Around the Globe

Predictions Upended Down Under, While Fighting Zika
Richard Day
Professor of Clinical Pharmacology
University of New South Wales

irst, I must “eat my hat!” My confident prediction, and the prediction of many others (including all the polls), that we would have a new Prime Minister and change of Government was wrong. Prime Minister Scott Morrison surprised all of us (and possibly himself) by winning the “un-winnable” election on 18 May 2019. So the proposal, forecast by then shadow health minister Catherine King in her National Press Club presentation on 13 February 2019, for “structural reform for healthcare” driven by a bipartisan Health Reform Commission and widely welcomed across the health sector is now “off the agenda.” The incumbent’s plans for our health system, which is considered by many to be in need of reform, are awaited with interest.

Emerging Zika Hazard

Disturbingly, Zika virus has emerged as a significant hazard around the world for pregnant women and their unborn children. The Aedes aegypti mosquito transmits the virus when taking a blood meal from a human host. This has become a concern in Australia as the mosquito is now resident in Far North Queensland, likely migrating from nearby New Guinea and Indonesia where the virus is present.

Scientists at the Commonwealth Science Innovation Research Organisation (CSIRO), the national science organization, have collaborated with colleagues at the University of California San Diego to introduce an anti-ZikV gene into mosquito embryos. One copy of the mutated gene results in almost complete suppression of viral transmission; two copies produced complete suppression. Mosquitos with the anti-ZikV gene are easily identified by their red eyes due to the simultaneous introduction of a second, “red eye” gene. This innovative strategy aimed at the Aedes aegyptii mosquito will be welcome in the more than 80 countries where Chikungunya virus New Guinea is transmitted by this mosquito. Similar approaches will be needed for other viruses/mosquitos that march southward in Australia as the climate heats up. Other emerging concerns in Australia driven by climate change are the arthritogenic chikungunya virus and dengue virus, both also carried by Aedes aegypti and endemic now in Indonesia and New Guinea.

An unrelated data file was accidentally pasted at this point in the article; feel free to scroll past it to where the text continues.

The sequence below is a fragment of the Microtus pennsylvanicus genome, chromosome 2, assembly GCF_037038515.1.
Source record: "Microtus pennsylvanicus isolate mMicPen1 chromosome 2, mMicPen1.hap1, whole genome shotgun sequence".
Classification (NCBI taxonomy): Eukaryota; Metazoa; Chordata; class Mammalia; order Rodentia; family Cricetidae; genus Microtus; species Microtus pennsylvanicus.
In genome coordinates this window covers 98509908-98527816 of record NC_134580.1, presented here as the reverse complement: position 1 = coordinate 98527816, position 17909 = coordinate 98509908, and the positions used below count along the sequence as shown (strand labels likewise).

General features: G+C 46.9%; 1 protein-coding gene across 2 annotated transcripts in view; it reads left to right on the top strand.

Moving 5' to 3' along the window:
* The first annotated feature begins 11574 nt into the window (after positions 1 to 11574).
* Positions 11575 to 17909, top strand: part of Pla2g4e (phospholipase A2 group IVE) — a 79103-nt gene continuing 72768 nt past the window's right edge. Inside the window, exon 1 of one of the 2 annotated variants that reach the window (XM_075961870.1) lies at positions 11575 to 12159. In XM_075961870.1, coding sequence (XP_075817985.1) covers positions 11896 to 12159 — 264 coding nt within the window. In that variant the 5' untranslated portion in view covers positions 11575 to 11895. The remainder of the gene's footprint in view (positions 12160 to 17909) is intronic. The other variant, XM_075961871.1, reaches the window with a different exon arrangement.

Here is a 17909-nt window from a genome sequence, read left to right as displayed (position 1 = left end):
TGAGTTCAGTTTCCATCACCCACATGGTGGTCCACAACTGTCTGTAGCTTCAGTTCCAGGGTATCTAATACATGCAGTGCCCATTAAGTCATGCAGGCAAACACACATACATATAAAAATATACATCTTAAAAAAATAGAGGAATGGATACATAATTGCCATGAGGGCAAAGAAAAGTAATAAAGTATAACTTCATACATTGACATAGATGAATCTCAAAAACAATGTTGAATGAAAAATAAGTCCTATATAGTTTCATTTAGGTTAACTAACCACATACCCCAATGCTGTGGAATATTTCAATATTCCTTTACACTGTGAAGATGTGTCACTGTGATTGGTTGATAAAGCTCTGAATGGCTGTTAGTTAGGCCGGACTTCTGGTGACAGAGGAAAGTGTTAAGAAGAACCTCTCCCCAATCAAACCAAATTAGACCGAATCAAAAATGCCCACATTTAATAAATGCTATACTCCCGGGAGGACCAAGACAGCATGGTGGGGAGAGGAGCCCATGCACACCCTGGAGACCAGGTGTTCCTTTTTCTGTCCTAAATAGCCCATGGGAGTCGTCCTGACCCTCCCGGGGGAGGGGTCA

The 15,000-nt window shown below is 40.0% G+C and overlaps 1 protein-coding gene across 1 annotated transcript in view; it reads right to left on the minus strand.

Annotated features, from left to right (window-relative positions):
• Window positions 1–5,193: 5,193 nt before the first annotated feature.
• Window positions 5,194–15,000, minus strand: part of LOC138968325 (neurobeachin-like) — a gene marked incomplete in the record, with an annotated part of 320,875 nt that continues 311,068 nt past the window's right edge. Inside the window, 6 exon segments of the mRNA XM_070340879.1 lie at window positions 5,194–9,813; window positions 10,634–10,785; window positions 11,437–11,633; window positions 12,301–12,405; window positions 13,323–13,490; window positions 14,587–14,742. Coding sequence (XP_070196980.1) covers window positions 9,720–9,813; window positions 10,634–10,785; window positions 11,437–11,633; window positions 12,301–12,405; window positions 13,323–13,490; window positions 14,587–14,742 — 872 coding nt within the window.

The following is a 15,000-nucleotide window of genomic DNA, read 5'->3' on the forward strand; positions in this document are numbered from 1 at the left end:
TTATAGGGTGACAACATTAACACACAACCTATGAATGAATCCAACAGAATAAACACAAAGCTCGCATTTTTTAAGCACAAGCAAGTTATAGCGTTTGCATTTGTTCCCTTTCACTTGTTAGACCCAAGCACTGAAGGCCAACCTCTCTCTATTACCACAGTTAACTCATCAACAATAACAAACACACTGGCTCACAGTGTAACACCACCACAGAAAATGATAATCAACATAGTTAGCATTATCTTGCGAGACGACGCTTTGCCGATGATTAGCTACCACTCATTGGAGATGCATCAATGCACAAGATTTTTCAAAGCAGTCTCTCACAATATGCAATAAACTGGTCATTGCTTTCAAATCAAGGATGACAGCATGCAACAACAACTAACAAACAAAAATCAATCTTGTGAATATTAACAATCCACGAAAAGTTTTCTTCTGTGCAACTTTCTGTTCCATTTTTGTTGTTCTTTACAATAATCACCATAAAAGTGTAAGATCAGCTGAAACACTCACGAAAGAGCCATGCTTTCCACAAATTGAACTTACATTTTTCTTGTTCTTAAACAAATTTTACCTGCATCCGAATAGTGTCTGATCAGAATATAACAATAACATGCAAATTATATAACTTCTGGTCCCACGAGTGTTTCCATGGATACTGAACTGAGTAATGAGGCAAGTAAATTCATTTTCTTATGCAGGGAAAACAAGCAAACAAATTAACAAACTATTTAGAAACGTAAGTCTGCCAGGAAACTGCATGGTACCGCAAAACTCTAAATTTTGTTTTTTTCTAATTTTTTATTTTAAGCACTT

2019 Australian Trial of the Year

On a more positive note, the Australian Clinical Trials Alliance (ACTA) has chosen the best Australian developed, led, and published clinical trials for 2019. Promoting the highest standard clinical trials is key to advancing medical care and ACTA is committed to promoting Australia’s contribution to global health through high quality clinical trials that address important clinical questions. The ASPREE (ASPirin in Reducing Events in the Elderly) study took top honours as the 2019 Australian national trial of the year. Conceived and developed by Professor John McNeil, clinical pharmacologist and epidemiologist of Monash University, Victoria ASPREE was an international, multicentre trial which examined whether daily low-dose aspirin prevented or delayed age-related conditions including cardiovascular disease, dementia, depression, and some cancers in the apparently healthy elderly. The placebo-controlled trial, published in the New England Journal of Medicine in October 2018, was the biggest primary prevention aspirin study to-date, with almost 20,000 healthy seniors over 70 years participating. The study had a huge impact, showing there was no clinical benefit but significant harm, especially bleeding, liberating the elderly from taking aspirin to prevent disease.

The other finalists for best Australian clinical trial of the year, similarly published in NEJM, were large, randomized controlled trials addressing important clinical questions using rigorous methodology. ADRENAL (ADjunctive CorticosteRoid TrEatment iN CriticAlly ilL patients with septic shock) showed parental adrenocorticosteroids (hydrocortisone), used extensively in Intensive Care Units for patients with septic shock on ventilators, did not reduce mortality at 90 days compared to placebos. RELIEF (REstrictive versus LIbEral Fluid Therapy for Major Abdominal Surgery) showed that recommended fluid restriction around abdominal surgery not only did not deliver better outcomes than liberal fluid replacement but resulted in higher rates of acute kidney injury.

All three Australian studies have translated immediately to better and safer care of hundreds of thousands of people around the world; and, importantly, they have set the standard for asking critical questions and investing in undertaking high quality clinical trials to definitively answer these questions.